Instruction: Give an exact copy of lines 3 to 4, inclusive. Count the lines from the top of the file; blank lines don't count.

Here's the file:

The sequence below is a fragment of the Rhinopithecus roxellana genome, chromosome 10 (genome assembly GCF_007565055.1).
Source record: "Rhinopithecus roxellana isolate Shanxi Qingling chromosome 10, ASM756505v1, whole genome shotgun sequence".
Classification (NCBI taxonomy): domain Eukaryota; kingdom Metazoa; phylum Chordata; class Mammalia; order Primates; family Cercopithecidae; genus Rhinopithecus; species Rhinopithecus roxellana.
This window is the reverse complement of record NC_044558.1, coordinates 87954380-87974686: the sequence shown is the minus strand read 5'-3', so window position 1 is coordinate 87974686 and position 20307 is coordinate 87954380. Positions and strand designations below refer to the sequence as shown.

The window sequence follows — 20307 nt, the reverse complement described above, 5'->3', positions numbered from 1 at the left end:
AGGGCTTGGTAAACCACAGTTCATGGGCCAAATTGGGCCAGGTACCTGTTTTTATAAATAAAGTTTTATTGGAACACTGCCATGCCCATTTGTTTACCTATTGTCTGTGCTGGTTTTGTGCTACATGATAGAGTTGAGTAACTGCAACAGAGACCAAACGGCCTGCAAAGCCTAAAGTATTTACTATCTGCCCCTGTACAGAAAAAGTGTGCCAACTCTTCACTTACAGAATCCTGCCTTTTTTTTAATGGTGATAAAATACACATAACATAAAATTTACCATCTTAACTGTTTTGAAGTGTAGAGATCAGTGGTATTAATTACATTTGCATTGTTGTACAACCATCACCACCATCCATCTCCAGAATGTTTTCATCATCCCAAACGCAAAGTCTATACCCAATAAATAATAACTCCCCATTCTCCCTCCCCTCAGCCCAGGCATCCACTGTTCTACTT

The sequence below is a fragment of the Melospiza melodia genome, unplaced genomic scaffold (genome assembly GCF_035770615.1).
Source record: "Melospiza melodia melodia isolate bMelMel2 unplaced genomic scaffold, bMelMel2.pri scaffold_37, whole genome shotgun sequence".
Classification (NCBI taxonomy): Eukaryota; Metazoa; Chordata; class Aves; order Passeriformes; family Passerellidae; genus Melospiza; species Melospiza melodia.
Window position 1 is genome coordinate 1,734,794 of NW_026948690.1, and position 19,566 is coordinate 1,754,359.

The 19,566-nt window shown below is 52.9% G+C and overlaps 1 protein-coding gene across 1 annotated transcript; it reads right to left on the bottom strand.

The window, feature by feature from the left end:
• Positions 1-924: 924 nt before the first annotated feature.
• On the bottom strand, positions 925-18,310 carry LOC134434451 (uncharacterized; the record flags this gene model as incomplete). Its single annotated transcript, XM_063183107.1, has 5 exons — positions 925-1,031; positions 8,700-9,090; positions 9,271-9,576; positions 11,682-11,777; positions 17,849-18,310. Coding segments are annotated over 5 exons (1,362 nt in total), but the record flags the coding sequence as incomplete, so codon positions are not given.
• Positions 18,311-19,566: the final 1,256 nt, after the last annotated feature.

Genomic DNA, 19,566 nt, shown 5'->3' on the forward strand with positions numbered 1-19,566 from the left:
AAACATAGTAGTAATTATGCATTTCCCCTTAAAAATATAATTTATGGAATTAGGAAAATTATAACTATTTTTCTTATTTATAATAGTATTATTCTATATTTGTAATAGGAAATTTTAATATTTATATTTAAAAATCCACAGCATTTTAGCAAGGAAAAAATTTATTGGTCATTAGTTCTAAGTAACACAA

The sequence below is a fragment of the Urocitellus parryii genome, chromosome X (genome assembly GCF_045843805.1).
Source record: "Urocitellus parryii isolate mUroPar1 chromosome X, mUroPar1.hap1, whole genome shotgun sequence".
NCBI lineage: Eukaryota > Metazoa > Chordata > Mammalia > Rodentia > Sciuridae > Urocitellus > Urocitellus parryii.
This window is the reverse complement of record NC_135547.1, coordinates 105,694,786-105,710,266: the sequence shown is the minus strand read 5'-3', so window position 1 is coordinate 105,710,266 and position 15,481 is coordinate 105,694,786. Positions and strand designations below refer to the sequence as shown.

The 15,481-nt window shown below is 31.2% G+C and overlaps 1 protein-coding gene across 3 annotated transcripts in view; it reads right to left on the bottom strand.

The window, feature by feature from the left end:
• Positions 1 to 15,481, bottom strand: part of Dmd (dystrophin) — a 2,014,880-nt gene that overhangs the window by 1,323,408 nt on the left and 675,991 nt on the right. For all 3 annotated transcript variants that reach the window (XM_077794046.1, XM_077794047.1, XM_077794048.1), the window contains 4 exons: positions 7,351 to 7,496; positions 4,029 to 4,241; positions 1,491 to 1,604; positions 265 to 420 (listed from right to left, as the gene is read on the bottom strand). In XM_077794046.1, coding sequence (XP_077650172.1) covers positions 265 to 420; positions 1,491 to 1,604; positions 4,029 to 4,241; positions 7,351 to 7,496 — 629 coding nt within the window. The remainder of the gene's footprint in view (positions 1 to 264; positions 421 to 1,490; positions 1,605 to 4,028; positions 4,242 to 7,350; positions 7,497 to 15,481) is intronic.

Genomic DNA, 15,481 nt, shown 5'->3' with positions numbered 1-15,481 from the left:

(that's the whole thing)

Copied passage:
Classification (NCBI taxonomy): domain Eukaryota; kingdom Metazoa; phylum Chordata; class Mammalia; order Primates; family Cercopithecidae; genus Rhinopithecus; species Rhinopithecus roxellana.
This window is the reverse complement of record NC_044558.1, coordinates 87954380-87974686: the sequence shown is the minus strand read 5'-3', so window position 1 is coordinate 87974686 and position 20307 is coordinate 87954380. Positions and strand designations below refer to the sequence as shown.